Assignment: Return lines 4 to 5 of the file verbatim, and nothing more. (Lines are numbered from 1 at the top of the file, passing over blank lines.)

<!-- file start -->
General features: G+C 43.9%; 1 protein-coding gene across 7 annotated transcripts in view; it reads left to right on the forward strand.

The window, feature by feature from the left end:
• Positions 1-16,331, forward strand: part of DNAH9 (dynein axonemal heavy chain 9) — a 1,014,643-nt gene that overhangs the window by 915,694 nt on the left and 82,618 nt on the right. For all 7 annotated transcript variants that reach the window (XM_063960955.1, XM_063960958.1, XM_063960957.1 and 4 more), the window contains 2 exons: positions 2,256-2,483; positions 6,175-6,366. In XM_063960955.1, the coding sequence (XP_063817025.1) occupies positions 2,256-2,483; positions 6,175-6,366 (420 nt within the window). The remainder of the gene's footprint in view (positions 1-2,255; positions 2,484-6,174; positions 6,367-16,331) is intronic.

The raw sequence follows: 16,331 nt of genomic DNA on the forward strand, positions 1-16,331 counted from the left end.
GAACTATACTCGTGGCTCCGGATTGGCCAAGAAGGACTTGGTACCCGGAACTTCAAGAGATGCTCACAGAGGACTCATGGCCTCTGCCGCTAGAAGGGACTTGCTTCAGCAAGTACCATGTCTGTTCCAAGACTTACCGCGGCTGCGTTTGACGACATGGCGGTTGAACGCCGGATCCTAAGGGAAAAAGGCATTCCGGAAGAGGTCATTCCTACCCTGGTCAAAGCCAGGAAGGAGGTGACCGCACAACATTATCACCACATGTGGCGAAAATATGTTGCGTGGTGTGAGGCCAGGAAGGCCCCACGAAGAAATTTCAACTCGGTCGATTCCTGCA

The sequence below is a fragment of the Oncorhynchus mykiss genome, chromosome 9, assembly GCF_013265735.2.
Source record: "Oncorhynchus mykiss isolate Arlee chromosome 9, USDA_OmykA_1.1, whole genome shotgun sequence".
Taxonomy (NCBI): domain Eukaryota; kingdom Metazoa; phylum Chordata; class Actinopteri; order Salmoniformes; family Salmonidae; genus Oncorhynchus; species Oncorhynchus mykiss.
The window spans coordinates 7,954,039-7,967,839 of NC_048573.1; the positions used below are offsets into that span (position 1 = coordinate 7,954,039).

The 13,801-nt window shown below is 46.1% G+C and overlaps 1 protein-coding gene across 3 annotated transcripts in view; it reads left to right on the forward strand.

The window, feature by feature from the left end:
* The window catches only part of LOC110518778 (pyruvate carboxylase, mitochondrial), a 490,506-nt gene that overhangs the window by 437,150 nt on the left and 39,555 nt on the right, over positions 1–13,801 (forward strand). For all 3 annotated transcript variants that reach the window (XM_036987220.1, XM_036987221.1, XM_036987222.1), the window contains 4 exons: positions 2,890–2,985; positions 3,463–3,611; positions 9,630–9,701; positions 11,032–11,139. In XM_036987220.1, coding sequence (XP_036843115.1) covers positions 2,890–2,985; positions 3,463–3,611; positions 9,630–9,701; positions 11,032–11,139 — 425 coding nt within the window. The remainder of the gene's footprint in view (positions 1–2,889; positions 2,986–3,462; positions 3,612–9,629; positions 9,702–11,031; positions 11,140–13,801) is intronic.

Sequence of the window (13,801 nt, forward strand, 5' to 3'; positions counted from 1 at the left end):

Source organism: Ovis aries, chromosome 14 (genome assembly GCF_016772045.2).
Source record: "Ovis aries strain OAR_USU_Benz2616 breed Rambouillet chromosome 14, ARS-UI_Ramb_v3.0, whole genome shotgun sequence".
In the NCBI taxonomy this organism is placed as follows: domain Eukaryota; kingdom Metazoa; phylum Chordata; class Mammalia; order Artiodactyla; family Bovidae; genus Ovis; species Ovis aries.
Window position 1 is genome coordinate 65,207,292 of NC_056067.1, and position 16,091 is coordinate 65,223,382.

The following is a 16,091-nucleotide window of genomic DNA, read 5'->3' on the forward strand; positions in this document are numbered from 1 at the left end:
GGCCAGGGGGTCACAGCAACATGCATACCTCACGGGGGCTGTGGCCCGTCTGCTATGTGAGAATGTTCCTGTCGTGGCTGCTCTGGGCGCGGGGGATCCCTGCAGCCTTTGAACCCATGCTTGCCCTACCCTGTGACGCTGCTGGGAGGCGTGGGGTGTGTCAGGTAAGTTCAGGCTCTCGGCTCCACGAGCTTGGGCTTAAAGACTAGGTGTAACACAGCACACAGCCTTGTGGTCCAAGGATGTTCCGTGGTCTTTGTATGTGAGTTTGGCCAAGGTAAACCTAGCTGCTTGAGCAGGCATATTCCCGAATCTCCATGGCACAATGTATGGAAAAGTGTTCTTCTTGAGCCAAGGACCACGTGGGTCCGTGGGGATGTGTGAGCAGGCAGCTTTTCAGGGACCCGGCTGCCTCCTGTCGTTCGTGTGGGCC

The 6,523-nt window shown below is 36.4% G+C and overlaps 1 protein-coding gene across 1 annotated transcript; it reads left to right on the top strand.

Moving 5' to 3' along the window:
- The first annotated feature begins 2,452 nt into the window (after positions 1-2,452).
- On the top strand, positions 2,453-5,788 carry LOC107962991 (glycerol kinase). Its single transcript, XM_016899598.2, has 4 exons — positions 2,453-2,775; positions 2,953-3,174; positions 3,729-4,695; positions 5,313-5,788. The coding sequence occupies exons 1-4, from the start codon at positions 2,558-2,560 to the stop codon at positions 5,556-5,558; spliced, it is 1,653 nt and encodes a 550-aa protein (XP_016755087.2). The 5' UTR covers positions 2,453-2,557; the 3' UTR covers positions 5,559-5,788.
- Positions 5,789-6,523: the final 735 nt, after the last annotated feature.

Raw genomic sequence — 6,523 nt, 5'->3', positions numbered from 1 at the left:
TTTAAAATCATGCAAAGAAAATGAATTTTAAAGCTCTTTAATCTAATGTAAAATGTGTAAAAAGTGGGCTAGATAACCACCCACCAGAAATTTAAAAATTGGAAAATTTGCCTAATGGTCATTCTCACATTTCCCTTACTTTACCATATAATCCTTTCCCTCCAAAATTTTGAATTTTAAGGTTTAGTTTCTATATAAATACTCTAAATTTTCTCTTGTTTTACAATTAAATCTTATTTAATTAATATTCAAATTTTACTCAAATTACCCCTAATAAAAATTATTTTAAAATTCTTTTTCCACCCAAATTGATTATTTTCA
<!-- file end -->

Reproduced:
The raw sequence follows: 16,331 nt of genomic DNA on the forward strand, positions 1-16,331 counted from the left end.
GAACTATACTCGTGGCTCCGGATTGGCCAAGAAGGACTTGGTACCCGGAACTTCAAGAGATGCTCACAGAGGACTCATGGCCTCTGCCGCTAGAAGGGACTTGCTTCAGCAAGTACCATGTCTGTTCCAAGACTTACCGCGGCTGCGTTTGACGACATGGCGGTTGAACGCCGGATCCTAAGGGAAAAAGGCATTCCGGAAGAGGTCATTCCTACCCTGGTCAAAGCCAGGAAGGAGGTGACCGCACAACATTATCACCACATGTGGCGAAAATATGTTGCGTGGTGTGAGGCCAGGAAGGCCCCACGAAGAAATTTCAACTCGGTCGATTCCTGCA